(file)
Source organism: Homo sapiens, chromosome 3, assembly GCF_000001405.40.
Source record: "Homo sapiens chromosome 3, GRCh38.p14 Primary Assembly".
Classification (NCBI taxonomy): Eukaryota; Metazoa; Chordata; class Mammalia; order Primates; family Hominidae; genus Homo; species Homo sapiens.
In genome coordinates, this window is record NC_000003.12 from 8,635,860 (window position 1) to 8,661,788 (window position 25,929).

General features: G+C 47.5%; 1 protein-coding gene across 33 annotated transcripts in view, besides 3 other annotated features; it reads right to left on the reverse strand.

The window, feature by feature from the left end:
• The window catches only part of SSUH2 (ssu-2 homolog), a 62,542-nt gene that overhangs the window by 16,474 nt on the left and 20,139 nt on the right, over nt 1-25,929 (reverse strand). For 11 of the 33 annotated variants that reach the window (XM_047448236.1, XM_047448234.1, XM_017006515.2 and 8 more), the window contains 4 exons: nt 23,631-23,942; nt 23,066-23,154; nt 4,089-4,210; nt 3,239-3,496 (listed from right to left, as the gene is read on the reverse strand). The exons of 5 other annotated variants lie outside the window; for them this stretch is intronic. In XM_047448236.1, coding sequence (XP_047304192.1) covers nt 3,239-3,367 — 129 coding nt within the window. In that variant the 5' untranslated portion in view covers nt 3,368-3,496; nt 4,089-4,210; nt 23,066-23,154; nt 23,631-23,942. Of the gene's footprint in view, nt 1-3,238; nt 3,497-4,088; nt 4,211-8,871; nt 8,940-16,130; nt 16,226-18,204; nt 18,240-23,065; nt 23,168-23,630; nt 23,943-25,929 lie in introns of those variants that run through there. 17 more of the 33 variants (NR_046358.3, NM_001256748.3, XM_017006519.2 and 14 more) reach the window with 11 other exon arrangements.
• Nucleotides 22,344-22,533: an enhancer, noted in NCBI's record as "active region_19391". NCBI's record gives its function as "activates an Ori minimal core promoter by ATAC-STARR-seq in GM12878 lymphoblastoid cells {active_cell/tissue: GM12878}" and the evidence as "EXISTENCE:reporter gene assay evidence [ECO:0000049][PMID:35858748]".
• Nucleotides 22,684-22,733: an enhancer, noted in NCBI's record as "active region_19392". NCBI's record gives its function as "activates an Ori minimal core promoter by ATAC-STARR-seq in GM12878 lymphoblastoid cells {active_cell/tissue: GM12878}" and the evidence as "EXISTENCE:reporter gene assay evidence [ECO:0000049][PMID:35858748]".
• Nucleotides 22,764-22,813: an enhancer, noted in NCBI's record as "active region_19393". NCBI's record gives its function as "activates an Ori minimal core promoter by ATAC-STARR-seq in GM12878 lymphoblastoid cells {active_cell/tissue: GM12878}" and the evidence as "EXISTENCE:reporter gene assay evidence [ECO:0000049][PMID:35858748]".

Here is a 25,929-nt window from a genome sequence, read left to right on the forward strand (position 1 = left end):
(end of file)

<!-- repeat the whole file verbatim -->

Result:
Source organism: Homo sapiens, chromosome 3, assembly GCF_000001405.40.
Source record: "Homo sapiens chromosome 3, GRCh38.p14 Primary Assembly".
Classification (NCBI taxonomy): Eukaryota; Metazoa; Chordata; class Mammalia; order Primates; family Hominidae; genus Homo; species Homo sapiens.
In genome coordinates, this window is record NC_000003.12 from 8,635,860 (window position 1) to 8,661,788 (window position 25,929).

General features: G+C 47.5%; 1 protein-coding gene across 33 annotated transcripts in view, besides 3 other annotated features; it reads right to left on the reverse strand.

The window, feature by feature from the left end:
• The window catches only part of SSUH2 (ssu-2 homolog), a 62,542-nt gene that overhangs the window by 16,474 nt on the left and 20,139 nt on the right, over nt 1-25,929 (reverse strand). For 11 of the 33 annotated variants that reach the window (XM_047448236.1, XM_047448234.1, XM_017006515.2 and 8 more), the window contains 4 exons: nt 23,631-23,942; nt 23,066-23,154; nt 4,089-4,210; nt 3,239-3,496 (listed from right to left, as the gene is read on the reverse strand). The exons of 5 other annotated variants lie outside the window; for them this stretch is intronic. In XM_047448236.1, coding sequence (XP_047304192.1) covers nt 3,239-3,367 — 129 coding nt within the window. In that variant the 5' untranslated portion in view covers nt 3,368-3,496; nt 4,089-4,210; nt 23,066-23,154; nt 23,631-23,942. Of the gene's footprint in view, nt 1-3,238; nt 3,497-4,088; nt 4,211-8,871; nt 8,940-16,130; nt 16,226-18,204; nt 18,240-23,065; nt 23,168-23,630; nt 23,943-25,929 lie in introns of those variants that run through there. 17 more of the 33 variants (NR_046358.3, NM_001256748.3, XM_017006519.2 and 14 more) reach the window with 11 other exon arrangements.
• Nucleotides 22,344-22,533: an enhancer, noted in NCBI's record as "active region_19391". NCBI's record gives its function as "activates an Ori minimal core promoter by ATAC-STARR-seq in GM12878 lymphoblastoid cells {active_cell/tissue: GM12878}" and the evidence as "EXISTENCE:reporter gene assay evidence [ECO:0000049][PMID:35858748]".
• Nucleotides 22,684-22,733: an enhancer, noted in NCBI's record as "active region_19392". NCBI's record gives its function as "activates an Ori minimal core promoter by ATAC-STARR-seq in GM12878 lymphoblastoid cells {active_cell/tissue: GM12878}" and the evidence as "EXISTENCE:reporter gene assay evidence [ECO:0000049][PMID:35858748]".
• Nucleotides 22,764-22,813: an enhancer, noted in NCBI's record as "active region_19393". NCBI's record gives its function as "activates an Ori minimal core promoter by ATAC-STARR-seq in GM12878 lymphoblastoid cells {active_cell/tissue: GM12878}" and the evidence as "EXISTENCE:reporter gene assay evidence [ECO:0000049][PMID:35858748]".

Here is a 25,929-nt window from a genome sequence, read left to right on the forward strand (position 1 = left end):